Is there such a thing as Wily Mo blue balls?

Ltlabner
12-17-2006, 07:46 PM
I'd agree with the Eric Davis choice. Fantastic ballplayer. Horrible "durability".

On a smaller level, Eric Milton. I've seen him pitch masterfull games where he had the other team baffled for the entire game. He'll turn in a few decent outings and then blamo.

RANDY IN INDY
12-17-2006, 08:02 PM
Any trade in which we dumped Casey is a good trade IMO. Never liked the guy, I thought at the time we should have kept Konerko and I was right. Oh well just an opinion.

Regardless of your disdain for Casey, it still..............................was a bad trade.

RANDY IN INDY
12-17-2006, 08:03 PM
Dave Williams?????????

Good trade?????????????

No.

Jpup
12-17-2006, 08:10 PM
Regardless of your disdain for Casey, it still..............................was a bad trade.

If the money would have been spent the way it should have been, it wouldn't have been that bad of a deal. There were bunches of people calling for Casey to be traded for nothing before the trade was made. Then they realized he was gone and then they complained.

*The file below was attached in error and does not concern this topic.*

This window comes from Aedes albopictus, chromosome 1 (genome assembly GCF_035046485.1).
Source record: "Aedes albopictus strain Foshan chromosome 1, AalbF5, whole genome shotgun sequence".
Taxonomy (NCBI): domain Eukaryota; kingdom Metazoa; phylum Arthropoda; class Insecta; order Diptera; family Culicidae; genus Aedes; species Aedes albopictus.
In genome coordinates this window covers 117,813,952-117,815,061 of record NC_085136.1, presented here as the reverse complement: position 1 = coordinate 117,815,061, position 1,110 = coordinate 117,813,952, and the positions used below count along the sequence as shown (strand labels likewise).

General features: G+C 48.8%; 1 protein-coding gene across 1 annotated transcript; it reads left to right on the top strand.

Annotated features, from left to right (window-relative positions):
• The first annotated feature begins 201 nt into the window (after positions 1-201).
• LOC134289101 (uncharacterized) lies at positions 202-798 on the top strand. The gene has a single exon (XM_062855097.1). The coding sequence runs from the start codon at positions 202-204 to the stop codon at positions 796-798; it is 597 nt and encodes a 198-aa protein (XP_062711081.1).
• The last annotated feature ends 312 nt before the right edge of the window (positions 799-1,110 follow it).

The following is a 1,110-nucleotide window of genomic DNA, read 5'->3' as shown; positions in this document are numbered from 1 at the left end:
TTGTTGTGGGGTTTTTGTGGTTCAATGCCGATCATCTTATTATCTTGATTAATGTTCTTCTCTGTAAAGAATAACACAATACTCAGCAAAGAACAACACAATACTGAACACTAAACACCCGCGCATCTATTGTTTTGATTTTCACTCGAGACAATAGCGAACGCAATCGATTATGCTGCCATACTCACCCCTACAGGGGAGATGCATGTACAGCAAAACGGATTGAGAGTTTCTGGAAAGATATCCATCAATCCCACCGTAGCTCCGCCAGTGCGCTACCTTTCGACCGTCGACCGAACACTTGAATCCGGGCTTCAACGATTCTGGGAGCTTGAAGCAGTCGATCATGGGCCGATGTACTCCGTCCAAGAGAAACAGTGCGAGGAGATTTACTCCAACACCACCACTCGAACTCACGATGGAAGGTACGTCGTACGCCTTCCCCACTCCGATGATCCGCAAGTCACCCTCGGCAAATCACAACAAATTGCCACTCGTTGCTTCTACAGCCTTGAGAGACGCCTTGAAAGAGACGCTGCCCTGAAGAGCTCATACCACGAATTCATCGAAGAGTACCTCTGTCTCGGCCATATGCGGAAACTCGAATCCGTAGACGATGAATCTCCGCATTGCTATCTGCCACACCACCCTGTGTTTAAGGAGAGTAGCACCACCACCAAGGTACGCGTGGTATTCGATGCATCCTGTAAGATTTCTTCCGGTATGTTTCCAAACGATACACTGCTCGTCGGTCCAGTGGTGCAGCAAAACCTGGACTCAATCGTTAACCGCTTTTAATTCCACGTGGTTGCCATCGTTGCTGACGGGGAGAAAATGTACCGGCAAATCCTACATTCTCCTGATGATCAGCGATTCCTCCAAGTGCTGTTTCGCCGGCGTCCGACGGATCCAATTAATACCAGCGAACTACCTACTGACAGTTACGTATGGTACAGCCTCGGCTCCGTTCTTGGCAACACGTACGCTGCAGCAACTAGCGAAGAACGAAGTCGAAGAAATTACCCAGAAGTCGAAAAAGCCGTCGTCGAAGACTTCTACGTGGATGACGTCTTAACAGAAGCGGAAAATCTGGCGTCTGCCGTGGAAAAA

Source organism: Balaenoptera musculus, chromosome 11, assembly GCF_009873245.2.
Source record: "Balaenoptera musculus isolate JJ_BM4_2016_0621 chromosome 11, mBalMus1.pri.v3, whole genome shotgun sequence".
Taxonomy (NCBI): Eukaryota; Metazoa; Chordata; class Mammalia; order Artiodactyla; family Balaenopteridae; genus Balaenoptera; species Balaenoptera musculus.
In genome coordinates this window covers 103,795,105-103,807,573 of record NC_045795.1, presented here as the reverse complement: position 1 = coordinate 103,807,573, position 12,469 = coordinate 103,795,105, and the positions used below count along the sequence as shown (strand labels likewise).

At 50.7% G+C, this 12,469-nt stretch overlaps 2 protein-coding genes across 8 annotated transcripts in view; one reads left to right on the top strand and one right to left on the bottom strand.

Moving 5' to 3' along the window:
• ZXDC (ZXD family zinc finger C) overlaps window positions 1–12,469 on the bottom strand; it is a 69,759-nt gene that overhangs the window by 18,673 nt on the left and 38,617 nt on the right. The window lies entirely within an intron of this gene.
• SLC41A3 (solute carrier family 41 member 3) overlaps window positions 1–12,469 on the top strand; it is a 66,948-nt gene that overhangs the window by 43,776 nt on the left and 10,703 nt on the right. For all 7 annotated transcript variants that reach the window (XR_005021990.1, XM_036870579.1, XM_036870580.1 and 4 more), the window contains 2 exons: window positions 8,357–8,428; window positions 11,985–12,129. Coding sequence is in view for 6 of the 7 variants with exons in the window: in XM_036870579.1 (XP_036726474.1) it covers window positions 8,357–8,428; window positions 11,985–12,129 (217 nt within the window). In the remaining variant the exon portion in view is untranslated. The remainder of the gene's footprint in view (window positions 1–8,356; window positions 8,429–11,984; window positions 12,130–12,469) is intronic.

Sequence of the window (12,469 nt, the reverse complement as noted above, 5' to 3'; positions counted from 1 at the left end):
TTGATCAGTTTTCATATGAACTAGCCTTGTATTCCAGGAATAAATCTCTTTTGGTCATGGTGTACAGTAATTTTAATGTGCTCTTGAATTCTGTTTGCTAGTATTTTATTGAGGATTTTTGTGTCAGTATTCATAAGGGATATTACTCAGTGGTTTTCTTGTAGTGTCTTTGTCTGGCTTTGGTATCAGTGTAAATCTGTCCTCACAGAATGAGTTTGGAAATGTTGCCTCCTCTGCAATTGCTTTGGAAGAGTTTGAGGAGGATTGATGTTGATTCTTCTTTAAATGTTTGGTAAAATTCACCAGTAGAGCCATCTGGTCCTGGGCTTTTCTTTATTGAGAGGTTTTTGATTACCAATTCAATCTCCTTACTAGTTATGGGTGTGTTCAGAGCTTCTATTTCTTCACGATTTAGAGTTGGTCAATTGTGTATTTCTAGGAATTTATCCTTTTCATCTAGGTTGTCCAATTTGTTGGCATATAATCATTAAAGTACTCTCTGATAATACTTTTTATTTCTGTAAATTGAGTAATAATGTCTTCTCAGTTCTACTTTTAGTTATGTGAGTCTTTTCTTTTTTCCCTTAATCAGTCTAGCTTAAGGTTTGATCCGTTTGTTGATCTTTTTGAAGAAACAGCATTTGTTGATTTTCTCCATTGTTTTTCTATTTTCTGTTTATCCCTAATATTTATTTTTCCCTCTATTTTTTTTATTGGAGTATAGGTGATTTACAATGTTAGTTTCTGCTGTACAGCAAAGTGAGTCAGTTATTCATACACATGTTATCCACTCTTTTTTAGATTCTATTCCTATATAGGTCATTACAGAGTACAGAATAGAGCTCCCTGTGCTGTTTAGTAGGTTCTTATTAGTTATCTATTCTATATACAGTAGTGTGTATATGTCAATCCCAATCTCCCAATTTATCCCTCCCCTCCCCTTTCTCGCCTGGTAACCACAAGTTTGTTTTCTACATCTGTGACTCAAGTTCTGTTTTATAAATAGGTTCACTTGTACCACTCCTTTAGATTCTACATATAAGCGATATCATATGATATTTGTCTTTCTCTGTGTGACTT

Tom Servo
12-17-2006, 08:23 PM
What bothers me about the Casey trade/salary dump is that instead of a minor leaguer or two with some upside we got Dave Williams. You atleast have the potential for something good coming out of the minor leaguers and if not, oh well. But instead DanO got Dave Williams, and we got exactly what we expected out of Dave Williams.

bucksfan
12-17-2006, 10:38 PM
Kearns, Cedeno, Milton, Ted Power, Graves.

Eddie Milner because I really liked him and was so disappointed...

vaticanplum
12-17-2006, 10:47 PM
Hideki Irabu.

Falls City Beer
12-17-2006, 10:50 PM
Hideki Irabu.

Indeed "The Toad" did not become a prince.

vaticanplum
12-17-2006, 11:08 PM
Indeed "The Toad" did not become a prince.

Yes, that is a nice way of putting it :)

He was a real party pooper.

Chip R
12-17-2006, 11:48 PM
Two others in Driessens mold that never lived up to their hype was Paul Householder and Kal Daniels.


I'd have to go with Householder.

tripleaaaron
12-18-2006, 02:32 AM
I was frustrated w/ Ben Webber, I really enjoyed his pitching mechanics and his image/presence.
But most dis. with dunn, and kearns, but still think if both get serious, they can still put it together

M2
12-18-2006, 02:24 PM
Dave Williams?????????

Good trade?????????????

No.

Exactly. Getting Dave Williams was like getting kicked in the nuts, repeatedly.